County bench battle raises eyebrows
In an unusual move, prosecutor Andrew Erwin is trying to unseat incumbent judge Keith Rogers
It's the kind of battle you'd expect to play out in a courtroom on network television.
A veteran defense attorney who claims Atticus Finch as his hero is pitted against a county prosecutor from a long judicial lineage.
But if the characters sound familiar, the conflict isn't. That's because this battle isn't happening in the courthouse; it's playing out at the ballot box.
Keith B. Rogers - a former public defender who was appointed to the Washington County bench by Gov. Ted Kulongoski in December 2007 - is fending off a challenge in the May 20 election from Washington County Deputy District Attorney Andrew Erwin.
Erwin has cast Rogers as 'soft on crime.' Rogers' backers, meanwhile, have alleged that Erwin is in the pocket of victims' rights advocates.
Both dismiss the charges, but the heat in the upcoming election is almost unheard of in a judicial race, especially one involving a sitting judge.
Members of the Washington County bar say an incumbent judge hasn't been challenged for 16 years, and a member of the DA's office has never led the charge.
But Erwin said that Rogers' background, including his admiration for the fictional crusading defense lawyer in 'To Kill a Mockingbird,' made the clash inevitable.
'I expected somebody from the DA's office to step up and run against him,' Erwin said. 'Our concern was that he wouldn't be able to take the defense attorney hat off.'
From 1998 to 2007, Rogers served as director of the Washington County office of Metro Public Defenders, a private firm that has a contract to handle many of the court-appointed cases in the Portland area.
But the 57-year-old lawyer said he's tried enough cases now that his record shows he's a fair arbiter.
'I do not have an agenda,' Rogers said. 'I'm not trying to prove anything. My goal only is to follow Oregon law as faithfully as possible.'
Erwin, of course, disagrees. The 41-year-old county prosecutor points to a February DUII case, State v. Cerriteno-Palemeno, where Rogers dismissed four traffic charges, citing a lack of evidence.
'He goes through this tortured logic because he wants to believe three drunk friends instead of a police officer,' said Erwin, who's netted the endorsement of nearly every police union in the county.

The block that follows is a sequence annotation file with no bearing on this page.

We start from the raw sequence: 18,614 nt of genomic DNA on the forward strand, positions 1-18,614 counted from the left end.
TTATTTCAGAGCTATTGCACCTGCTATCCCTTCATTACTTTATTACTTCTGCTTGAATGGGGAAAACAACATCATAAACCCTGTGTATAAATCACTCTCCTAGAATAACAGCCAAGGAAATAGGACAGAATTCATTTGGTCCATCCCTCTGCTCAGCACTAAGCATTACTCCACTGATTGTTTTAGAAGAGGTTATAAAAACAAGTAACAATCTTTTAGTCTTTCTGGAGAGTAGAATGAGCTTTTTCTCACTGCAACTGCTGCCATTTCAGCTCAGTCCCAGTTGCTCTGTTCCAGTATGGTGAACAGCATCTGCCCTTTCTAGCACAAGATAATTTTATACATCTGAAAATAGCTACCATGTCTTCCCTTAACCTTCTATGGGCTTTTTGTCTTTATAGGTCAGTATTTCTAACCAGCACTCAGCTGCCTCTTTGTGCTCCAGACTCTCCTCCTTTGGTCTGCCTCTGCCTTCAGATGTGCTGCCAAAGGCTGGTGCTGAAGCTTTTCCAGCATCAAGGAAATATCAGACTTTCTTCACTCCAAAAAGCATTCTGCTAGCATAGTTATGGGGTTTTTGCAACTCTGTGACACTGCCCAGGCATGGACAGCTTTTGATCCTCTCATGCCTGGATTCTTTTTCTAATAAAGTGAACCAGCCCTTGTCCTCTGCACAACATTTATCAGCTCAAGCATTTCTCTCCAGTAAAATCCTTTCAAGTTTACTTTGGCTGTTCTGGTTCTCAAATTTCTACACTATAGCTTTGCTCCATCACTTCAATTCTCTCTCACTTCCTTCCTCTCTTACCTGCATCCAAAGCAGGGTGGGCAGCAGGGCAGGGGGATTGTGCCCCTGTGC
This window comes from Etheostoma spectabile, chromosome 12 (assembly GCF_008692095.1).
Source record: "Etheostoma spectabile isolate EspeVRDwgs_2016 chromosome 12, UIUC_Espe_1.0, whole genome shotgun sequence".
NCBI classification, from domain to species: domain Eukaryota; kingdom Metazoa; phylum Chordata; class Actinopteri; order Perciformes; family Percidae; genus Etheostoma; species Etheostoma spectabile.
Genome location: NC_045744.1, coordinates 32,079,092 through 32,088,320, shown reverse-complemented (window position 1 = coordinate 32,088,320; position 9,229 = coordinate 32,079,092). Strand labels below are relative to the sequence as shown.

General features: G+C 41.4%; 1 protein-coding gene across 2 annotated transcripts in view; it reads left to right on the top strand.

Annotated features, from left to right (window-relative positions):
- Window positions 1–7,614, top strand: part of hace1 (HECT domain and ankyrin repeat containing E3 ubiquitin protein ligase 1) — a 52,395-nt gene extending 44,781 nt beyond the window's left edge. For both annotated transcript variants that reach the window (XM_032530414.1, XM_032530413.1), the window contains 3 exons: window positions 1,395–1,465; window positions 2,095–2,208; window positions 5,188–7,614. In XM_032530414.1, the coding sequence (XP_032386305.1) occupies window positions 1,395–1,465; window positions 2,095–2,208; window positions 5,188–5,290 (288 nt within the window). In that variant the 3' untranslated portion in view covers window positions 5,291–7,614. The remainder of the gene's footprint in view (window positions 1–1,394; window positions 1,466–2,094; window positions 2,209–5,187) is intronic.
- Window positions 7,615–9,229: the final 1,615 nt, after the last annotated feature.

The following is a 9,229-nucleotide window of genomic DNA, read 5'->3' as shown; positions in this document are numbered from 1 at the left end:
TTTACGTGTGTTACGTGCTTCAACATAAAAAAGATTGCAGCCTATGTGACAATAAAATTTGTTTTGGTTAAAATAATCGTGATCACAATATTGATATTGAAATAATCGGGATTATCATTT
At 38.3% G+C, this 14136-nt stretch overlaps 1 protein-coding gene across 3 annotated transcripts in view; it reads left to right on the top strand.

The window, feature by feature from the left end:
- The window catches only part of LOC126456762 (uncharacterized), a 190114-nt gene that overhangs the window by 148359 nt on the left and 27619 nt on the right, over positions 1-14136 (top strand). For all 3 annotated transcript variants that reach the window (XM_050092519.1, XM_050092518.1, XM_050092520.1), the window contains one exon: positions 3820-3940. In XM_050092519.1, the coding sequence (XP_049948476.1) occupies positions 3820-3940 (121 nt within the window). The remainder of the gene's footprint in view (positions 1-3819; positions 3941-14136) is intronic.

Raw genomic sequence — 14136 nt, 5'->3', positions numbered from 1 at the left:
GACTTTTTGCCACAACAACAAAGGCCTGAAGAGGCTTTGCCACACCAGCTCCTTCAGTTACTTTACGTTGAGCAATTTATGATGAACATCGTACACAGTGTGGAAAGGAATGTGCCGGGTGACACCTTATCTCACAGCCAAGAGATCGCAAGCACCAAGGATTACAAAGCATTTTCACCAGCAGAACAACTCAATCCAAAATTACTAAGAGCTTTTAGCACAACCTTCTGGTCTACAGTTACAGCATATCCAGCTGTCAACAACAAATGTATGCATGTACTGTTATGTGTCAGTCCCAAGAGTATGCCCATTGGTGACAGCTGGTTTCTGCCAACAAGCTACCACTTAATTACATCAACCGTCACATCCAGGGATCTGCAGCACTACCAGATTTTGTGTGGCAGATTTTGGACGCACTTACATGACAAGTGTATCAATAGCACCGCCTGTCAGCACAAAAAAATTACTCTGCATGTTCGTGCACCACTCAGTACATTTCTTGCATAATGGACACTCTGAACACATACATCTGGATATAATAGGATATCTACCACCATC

Rogers said the case was a straightforward example of the state not proving its case.
'If you want someone who will find people guilty when the state has not proved the guilt, then you shouldn't support me,' Rogers said.
Drawing voters to the ballot
It's hard to predict what effect, if any, this philosophical split will have on voters. But because judicial candidates are limited as to what they can say about specific cases and laws, courthouse contests are some of the least-covered elections in the state.
'A lot of the time in these judge races, it comes down to who's got the better name,' said Republican State Sen. Bruce Starr. 'It's hard to tell where they stand on the issues.'
Starr and fellow statehouse politicians Sen. Mark Hass, Rep. Larry Galizio and Rep. Jerry Krummel are backing Erwin in the election. Starr said his decision came about because of a clipping from the Hillsboro Argus, where Rogers, then a private attorney, spoke out against Measure 11, the state's voter-approved mandatory sentencing law, passed in 1994.
Rogers is now prevented by judicial ethics from saying what he thinks of the law. He said he hadn't been interviewed by the Argus in at least a decade.
'The bottom line for me is, I'm going to apply Oregon law,' Rogers said. 'I'm not a legislator.'
Both candidates have raised about $17,000 and snagged a grab bag of endorsements.
While Erwin's endorsements tend toward law enforcement (he counts Washington County District Attorney Robert Hermann and Sheriff Rob Gordon as supporters), Rogers' lean toward judicial endorsements.
Holly Pihl, who spent more than 40 years as a Washington County judge, is supporting Rogers in the race.
Pihl said the very prospect of a deputy district attorney challenging a sitting judge raises eyebrows among those on the bench.
'All the other judges are saying, 'Oh my God, if this kid, with 9 to 10 years on the bar, came out of the blue and defeated an incumbent judge, where am I in the next election?''
That cage rattling may explain why 83 percent of lawyers supported Rogers in the Oregon State Bar poll.
Erwin knows he's in an uphill battle, and said that a number of people told him not to run. Even so, he thinks the race is important to keep personal agendas off the county bench.
'If Rogers had done things differently, I wouldn't be in this race,' Erwin said, 'All cases are not 'To Kill a Mockingbird.''